The Diagnostic and Statistical Manual of the American Psychiatric Association, Fourth Edition, is the only diagnostic manual that is used by all mental health professionals. It contains detailed descriptions of what symptoms and conditions need to be present before the diagnostician can make a diagnosis. In this section I’ll utilize diagnoses from the Manual that vary in severity and relate them to the kind of therapeutic interventions that might be suggested by the diagnostician, thus conveying to parents some sense of the range of diagnostic possibilities and the usual treatment recommendations for them.
In all diagnoses involving their children, parents need to be active participants in the treatment process by working with mental health professionals in supportive roles and as partners, and often participants, in the treatment process.
Pervasive Developmental Disorders: These are severe pathological conditions in which there are significant problems with social interaction, peer relationships, language development and restricted repetitive and stereotyped patterns of behavior, interests, and activities. Autistic Disorder and Asperger’s Disorder are examples of pervasive developmental disorders.
The treatment for these conditions may involve hospitalization, outpatient treatment on an ongoing basis and the use of medication, educational interventions and other similar techniques. There are no known cures for these conditions, but treatment can be very helpful in diminishing their severity.
Attention-Deficit and Disruptive Behavior Disorders: These conditions are usually treated with medications and psychotherapy. In extreme circumstances, short-term hospitalization may be required. A thorough diagnostic evaluation that considers psychological causes should be completed before a child is placed on medication for Attention-Deficit/Hyperactivity Disorder since both the diagnosis of this condition and the use of medication to control behavior may be excessive.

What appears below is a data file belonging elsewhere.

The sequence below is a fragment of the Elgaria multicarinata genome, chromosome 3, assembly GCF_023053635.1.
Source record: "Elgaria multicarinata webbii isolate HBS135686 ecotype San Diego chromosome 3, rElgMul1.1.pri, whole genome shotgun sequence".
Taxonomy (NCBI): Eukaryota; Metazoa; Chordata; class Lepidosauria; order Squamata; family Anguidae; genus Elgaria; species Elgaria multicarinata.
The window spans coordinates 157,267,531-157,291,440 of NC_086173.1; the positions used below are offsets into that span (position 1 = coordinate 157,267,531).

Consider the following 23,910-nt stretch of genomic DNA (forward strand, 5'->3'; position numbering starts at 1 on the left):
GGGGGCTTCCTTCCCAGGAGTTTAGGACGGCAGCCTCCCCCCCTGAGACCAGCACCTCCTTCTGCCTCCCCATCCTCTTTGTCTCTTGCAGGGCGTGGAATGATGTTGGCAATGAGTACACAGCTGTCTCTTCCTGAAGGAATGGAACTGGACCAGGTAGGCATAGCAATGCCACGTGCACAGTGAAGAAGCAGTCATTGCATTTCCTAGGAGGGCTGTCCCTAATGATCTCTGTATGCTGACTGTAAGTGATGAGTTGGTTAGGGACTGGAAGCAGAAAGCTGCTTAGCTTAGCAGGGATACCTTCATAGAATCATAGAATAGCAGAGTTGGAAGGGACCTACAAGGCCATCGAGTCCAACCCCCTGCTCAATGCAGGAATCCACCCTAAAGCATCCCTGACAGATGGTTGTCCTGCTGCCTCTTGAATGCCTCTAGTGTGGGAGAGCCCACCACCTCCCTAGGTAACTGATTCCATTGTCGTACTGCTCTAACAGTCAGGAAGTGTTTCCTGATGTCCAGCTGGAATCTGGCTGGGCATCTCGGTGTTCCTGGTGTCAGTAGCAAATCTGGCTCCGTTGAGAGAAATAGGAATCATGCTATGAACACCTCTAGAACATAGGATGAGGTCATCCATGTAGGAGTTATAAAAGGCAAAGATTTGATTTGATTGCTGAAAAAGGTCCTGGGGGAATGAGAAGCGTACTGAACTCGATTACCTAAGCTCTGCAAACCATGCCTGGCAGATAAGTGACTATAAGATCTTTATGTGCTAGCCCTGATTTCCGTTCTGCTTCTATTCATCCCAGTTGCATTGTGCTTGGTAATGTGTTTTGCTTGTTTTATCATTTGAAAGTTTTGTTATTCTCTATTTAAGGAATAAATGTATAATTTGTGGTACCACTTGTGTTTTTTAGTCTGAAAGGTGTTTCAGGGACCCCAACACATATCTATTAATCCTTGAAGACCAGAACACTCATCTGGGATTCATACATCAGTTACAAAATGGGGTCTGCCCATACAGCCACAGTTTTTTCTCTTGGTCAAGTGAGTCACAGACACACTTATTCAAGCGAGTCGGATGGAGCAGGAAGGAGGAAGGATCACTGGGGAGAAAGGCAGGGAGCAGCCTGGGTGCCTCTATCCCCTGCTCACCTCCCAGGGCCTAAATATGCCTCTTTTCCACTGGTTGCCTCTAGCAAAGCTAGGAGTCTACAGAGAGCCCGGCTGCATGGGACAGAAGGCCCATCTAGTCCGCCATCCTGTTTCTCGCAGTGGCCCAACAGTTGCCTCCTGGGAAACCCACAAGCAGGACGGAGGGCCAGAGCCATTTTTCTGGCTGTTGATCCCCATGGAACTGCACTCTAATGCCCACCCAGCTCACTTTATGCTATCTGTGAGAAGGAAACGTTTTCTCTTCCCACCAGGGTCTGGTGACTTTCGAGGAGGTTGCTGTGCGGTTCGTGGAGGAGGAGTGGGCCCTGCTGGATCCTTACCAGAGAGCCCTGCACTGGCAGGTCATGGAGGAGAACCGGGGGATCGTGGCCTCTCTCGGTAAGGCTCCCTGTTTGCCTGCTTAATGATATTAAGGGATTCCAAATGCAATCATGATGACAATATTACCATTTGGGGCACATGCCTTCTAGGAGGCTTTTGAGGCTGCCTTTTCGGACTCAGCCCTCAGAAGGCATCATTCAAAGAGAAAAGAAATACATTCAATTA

Elimination Disorders: such as encopresis (soiling) and eneuresis (bed wetting) are treated with parental guidance techniques, psychotherapy for the child and medication. Causes range from failure of parents to provide consistent toilet training expectations (most frequent) to organic causation.
Learning Disorders: difficulties with reading, math or writing may be organic, or psychological in nature. Identification of problems in central nervous system functioning and/or psychologically based factors will lead to interventions such as tutoring and appropriate classroom placement. Early detection and treatment is particularly important for the child’s development and self-esteem.
Psychotic Disorders and Severe Mood Disorders: Disorders such as Schizophrenia and Major Depressive Disorder or Bipolar Disorder usually do not occur before adolescence. Schizophrenia is an organic disease of unknown etiology that occurs in all cultures. It is treated, but not cured, with medication, psychotherapy and hospitalization. The successful treatment and management of mood disorders with medication and psychotherapy is now possible. In severe cases, intervals of hospitalization may be required.
So there you have it, basic information about who is qualified to evaluate your child for mental and emotional problems and what you can expect when you take your child, and yourself, to a qualified professional. As I mentioned at the beginning of the book, not every professional will follow the procedures as I outlined them but every competent professional will explore each of the major areas mentioned and engage you and your child with expertise, empathy and understanding.
The evaluation and treatment processes are not easy, even more so for the parent than the child, but a competent diagnostician and clinician can make a profound difference in the healthy development of your child if parent and clinician can forge a therapeutic relationship in the best interests of the child.